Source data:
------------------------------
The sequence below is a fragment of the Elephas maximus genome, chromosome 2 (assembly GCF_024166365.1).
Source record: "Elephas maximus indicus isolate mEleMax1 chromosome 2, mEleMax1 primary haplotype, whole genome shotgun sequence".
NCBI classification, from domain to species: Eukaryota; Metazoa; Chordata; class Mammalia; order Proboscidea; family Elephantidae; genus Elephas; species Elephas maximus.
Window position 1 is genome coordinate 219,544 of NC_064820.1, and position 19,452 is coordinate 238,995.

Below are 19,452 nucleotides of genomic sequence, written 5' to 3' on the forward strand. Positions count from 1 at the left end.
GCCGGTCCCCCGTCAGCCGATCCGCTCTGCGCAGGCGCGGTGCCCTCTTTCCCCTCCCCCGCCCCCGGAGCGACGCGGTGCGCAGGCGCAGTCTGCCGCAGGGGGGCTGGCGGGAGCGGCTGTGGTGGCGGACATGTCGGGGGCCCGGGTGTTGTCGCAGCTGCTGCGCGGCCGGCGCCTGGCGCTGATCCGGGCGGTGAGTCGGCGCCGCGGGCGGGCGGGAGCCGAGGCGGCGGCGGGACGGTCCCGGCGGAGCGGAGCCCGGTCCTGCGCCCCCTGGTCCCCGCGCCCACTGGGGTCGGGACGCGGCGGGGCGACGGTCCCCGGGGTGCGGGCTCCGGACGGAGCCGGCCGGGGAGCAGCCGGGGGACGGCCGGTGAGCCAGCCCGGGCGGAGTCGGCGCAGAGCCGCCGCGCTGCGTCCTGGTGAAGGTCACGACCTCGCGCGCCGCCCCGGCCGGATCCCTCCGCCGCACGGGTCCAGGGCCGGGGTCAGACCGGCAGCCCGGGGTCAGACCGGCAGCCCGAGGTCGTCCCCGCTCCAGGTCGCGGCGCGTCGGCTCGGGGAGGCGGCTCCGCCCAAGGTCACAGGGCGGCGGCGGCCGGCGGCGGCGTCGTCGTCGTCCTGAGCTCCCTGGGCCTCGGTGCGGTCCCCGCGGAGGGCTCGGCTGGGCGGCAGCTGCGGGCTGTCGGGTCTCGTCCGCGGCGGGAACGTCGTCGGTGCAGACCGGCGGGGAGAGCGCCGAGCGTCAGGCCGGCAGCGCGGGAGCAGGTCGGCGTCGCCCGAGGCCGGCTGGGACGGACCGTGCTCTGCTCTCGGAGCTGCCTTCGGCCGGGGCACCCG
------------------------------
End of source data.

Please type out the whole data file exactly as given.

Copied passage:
The sequence below is a fragment of the Elephas maximus genome, chromosome 2 (assembly GCF_024166365.1).
Source record: "Elephas maximus indicus isolate mEleMax1 chromosome 2, mEleMax1 primary haplotype, whole genome shotgun sequence".
NCBI classification, from domain to species: Eukaryota; Metazoa; Chordata; class Mammalia; order Proboscidea; family Elephantidae; genus Elephas; species Elephas maximus.
Window position 1 is genome coordinate 219,544 of NC_064820.1, and position 19,452 is coordinate 238,995.

Below are 19,452 nucleotides of genomic sequence, written 5' to 3' on the forward strand. Positions count from 1 at the left end.
GCCGGTCCCCCGTCAGCCGATCCGCTCTGCGCAGGCGCGGTGCCCTCTTTCCCCTCCCCCGCCCCCGGAGCGACGCGGTGCGCAGGCGCAGTCTGCCGCAGGGGGGCTGGCGGGAGCGGCTGTGGTGGCGGACATGTCGGGGGCCCGGGTGTTGTCGCAGCTGCTGCGCGGCCGGCGCCTGGCGCTGATCCGGGCGGTGAGTCGGCGCCGCGGGCGGGCGGGAGCCGAGGCGGCGGCGGGACGGTCCCGGCGGAGCGGAGCCCGGTCCTGCGCCCCCTGGTCCCCGCGCCCACTGGGGTCGGGACGCGGCGGGGCGACGGTCCCCGGGGTGCGGGCTCCGGACGGAGCCGGCCGGGGAGCAGCCGGGGGACGGCCGGTGAGCCAGCCCGGGCGGAGTCGGCGCAGAGCCGCCGCGCTGCGTCCTGGTGAAGGTCACGACCTCGCGCGCCGCCCCGGCCGGATCCCTCCGCCGCACGGGTCCAGGGCCGGGGTCAGACCGGCAGCCCGGGGTCAGACCGGCAGCCCGAGGTCGTCCCCGCTCCAGGTCGCGGCGCGTCGGCTCGGGGAGGCGGCTCCGCCCAAGGTCACAGGGCGGCGGCGGCCGGCGGCGGCGTCGTCGTCGTCCTGAGCTCCCTGGGCCTCGGTGCGGTCCCCGCGGAGGGCTCGGCTGGGCGGCAGCTGCGGGCTGTCGGGTCTCGTCCGCGGCGGGAACGTCGTCGGTGCAGACCGGCGGGGAGAGCGCCGAGCGTCAGGCCGGCAGCGCGGGAGCAGGTCGGCGTCGCCCGAGGCCGGCTGGGACGGACCGTGCTCTGCTCTCGGAGCTGCCTTCGGCCGGGGCACCCG